Scholar Lynn Comella, who chairs UNLV’s department of interdisciplinary, gender, and ethnic studies, and who wrote the book “Vibrator Nation,” recently joined co-host Vogue Robinson on our podcast to discuss the state of sex shops in Sin City. Three excerpts:
How would you describe a standard Vegas sex shop?
Las Vegas doesn't necessarily have the range of sex shops you might find in other cities of comparable size. We aren't really known for our feminist or LGBT sex shops. We have more of the standard sex shops that have morphed over the years to do a little bit more to cater to women, to cater to a more inclusive customer base. But they still follow a pretty standard formula. (Elsewhere in the interview she praises The Love Store.)
I find that so interesting, especially in Vegas, which sells us all of our vices.
The kind of commercialized adult fun that Vegas sells is carefully curated for those tourists from the Midwest — primarily straight men who want to have fun, but not be so scandalized that they can't go home and share their fun with their friends. Vegas has to walk a fine line between embracing that reputation as an adult playground but not being so anything-goes that it scares people off. A colleague once described the type of sex and sexuality that Vegas sells as NASCAR sexuality. That was really interesting.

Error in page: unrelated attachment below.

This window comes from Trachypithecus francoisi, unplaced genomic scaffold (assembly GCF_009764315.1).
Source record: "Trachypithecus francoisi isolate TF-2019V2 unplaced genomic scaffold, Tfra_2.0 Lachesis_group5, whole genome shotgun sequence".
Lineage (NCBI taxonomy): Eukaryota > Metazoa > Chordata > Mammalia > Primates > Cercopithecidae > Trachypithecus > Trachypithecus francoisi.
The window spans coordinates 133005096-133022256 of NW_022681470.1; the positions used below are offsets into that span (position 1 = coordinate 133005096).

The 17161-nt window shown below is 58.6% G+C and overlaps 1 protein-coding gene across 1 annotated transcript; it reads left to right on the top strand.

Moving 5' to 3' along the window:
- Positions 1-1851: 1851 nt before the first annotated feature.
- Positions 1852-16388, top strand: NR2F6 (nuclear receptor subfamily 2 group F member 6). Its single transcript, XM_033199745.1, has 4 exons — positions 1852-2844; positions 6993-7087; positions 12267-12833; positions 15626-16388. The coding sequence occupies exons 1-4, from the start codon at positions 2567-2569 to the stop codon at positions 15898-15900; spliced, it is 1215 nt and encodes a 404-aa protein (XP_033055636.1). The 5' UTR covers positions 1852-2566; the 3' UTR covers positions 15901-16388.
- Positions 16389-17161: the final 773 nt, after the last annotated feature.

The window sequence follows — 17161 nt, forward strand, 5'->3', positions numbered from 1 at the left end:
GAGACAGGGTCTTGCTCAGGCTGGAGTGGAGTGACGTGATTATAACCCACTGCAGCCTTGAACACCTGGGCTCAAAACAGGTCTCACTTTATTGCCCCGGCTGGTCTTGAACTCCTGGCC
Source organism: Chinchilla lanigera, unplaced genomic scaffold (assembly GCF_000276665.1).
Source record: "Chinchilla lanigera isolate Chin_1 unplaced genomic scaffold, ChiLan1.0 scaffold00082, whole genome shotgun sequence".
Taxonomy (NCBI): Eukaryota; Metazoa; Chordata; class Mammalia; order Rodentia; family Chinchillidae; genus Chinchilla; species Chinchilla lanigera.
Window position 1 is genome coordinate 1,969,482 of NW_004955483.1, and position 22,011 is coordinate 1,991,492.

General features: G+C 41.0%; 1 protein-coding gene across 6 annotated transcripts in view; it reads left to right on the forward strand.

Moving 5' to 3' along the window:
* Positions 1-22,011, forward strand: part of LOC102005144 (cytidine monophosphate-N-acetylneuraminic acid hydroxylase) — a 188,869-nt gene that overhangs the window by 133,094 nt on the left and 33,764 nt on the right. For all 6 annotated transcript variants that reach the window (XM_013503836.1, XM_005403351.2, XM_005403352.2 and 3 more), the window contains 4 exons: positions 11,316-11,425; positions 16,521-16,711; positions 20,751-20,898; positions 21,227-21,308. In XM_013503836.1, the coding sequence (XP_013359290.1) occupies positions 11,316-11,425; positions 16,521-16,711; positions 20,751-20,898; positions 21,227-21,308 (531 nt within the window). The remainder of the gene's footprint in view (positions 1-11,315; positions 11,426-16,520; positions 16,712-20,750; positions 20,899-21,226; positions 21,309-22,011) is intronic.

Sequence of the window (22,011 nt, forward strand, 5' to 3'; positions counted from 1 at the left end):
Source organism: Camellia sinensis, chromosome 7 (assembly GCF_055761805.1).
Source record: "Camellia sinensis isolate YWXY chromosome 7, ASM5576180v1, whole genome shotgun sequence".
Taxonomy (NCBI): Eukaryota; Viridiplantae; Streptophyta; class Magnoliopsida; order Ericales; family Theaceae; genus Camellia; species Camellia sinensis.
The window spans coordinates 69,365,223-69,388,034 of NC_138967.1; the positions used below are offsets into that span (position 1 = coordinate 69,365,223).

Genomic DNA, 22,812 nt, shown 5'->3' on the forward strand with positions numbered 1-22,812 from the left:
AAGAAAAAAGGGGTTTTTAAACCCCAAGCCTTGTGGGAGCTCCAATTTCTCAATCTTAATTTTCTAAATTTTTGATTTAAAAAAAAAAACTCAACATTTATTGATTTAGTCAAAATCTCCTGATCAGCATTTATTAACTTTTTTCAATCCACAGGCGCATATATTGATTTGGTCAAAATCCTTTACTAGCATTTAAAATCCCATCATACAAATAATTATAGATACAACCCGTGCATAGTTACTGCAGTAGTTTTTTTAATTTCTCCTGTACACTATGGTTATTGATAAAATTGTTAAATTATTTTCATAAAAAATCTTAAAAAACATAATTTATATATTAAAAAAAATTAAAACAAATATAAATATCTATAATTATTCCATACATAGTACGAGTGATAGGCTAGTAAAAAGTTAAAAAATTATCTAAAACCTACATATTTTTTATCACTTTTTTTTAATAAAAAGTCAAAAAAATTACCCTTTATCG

What is the role a sex shop plays in a city?
One of the things I found in my research is sex shops are a malleable cultural form. They can be a site of consumption, where you go in, you get your product, and leave. But if you have the right staff, if they're well trained, sex stores can be places where adults can get an answer to a question they've never felt comfortable asking. And (sex shops) can help bring sexual pleasure out of the closet.
(Edited for length and clarity.)